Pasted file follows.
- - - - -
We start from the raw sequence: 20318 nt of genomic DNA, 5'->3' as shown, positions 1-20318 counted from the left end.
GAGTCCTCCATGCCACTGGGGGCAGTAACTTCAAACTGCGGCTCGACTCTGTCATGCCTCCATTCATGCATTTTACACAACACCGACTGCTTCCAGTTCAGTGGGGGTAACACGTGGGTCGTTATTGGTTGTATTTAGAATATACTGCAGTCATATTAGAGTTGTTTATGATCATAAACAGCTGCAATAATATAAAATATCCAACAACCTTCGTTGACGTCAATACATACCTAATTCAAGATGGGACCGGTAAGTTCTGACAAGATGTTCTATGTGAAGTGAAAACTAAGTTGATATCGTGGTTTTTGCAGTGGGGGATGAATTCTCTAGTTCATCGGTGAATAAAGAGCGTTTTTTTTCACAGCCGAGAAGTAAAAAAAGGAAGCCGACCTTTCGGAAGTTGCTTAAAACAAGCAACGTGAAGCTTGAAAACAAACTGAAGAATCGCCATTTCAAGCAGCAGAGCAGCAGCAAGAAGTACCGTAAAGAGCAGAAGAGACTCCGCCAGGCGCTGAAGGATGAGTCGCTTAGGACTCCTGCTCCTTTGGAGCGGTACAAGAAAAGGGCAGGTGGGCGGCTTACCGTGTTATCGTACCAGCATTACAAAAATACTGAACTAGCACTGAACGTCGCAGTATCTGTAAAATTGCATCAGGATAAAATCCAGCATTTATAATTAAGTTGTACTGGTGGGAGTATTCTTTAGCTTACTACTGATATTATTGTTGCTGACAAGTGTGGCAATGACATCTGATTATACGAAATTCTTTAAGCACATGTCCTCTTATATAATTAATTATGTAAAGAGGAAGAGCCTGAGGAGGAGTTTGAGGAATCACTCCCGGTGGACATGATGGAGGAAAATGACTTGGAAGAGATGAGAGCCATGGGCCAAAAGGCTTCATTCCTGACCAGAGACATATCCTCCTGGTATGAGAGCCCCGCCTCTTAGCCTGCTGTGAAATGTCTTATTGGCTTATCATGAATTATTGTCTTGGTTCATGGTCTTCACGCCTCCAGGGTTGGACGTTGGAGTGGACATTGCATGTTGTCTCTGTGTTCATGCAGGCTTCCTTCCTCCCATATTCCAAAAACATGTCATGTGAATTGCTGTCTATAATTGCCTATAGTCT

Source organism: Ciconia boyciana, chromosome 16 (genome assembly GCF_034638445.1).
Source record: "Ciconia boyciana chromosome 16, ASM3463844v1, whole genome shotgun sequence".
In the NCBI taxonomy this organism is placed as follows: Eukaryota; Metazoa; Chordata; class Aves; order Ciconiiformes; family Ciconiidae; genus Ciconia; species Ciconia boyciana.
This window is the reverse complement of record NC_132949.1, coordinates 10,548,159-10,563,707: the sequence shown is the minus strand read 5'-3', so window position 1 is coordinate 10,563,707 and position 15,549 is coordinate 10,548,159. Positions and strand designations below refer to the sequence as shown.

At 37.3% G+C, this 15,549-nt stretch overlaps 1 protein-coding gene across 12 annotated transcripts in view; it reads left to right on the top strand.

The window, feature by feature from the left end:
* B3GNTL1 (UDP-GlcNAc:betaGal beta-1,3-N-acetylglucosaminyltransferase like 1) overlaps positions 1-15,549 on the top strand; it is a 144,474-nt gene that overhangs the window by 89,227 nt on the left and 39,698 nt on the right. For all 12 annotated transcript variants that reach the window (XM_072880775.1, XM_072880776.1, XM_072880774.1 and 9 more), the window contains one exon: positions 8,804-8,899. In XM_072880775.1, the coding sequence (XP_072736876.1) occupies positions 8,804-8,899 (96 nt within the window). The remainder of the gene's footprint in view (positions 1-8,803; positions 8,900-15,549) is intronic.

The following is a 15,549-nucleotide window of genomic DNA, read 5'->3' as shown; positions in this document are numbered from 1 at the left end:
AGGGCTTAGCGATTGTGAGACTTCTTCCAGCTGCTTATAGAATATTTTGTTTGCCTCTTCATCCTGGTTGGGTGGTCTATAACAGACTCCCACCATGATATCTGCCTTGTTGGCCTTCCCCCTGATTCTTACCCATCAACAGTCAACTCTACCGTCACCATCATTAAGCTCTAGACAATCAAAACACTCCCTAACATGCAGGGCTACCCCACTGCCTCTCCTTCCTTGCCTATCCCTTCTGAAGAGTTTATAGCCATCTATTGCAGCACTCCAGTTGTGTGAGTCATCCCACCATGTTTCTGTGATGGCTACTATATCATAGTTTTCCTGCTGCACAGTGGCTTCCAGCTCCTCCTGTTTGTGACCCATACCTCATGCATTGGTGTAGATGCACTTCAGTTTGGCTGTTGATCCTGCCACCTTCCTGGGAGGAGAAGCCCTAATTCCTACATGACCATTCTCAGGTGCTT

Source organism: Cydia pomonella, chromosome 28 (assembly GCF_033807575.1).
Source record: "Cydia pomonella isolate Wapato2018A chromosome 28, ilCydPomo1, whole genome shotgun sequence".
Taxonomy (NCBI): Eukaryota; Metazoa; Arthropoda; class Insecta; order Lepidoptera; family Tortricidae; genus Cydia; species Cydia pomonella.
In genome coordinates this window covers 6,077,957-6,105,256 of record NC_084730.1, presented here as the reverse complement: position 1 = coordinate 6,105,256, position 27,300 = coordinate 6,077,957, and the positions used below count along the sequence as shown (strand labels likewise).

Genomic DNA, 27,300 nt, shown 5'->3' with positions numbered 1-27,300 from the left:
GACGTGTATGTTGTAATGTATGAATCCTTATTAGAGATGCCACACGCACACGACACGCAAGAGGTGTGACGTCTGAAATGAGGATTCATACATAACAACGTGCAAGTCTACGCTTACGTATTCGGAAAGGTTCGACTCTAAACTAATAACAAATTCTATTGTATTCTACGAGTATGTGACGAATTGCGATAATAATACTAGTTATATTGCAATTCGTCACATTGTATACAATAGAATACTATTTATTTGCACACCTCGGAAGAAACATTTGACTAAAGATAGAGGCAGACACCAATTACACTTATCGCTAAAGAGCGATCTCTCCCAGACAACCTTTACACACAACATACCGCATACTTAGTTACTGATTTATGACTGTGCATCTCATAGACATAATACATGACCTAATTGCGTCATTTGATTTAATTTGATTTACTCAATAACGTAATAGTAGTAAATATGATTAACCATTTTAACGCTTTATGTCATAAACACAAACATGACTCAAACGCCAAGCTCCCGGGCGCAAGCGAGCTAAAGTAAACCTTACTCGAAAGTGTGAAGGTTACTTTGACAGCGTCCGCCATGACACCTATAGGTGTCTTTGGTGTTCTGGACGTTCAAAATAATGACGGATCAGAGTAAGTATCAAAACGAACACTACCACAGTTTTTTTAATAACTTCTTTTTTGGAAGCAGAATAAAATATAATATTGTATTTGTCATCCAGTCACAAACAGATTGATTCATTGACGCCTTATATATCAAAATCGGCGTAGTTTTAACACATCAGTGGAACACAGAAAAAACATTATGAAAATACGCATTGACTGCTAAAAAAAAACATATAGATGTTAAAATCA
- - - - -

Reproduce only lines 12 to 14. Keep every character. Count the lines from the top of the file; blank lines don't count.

Source organism: Cydia pomonella, chromosome 28 (assembly GCF_033807575.1).
Source record: "Cydia pomonella isolate Wapato2018A chromosome 28, ilCydPomo1, whole genome shotgun sequence".
Taxonomy (NCBI): Eukaryota; Metazoa; Arthropoda; class Insecta; order Lepidoptera; family Tortricidae; genus Cydia; species Cydia pomonella.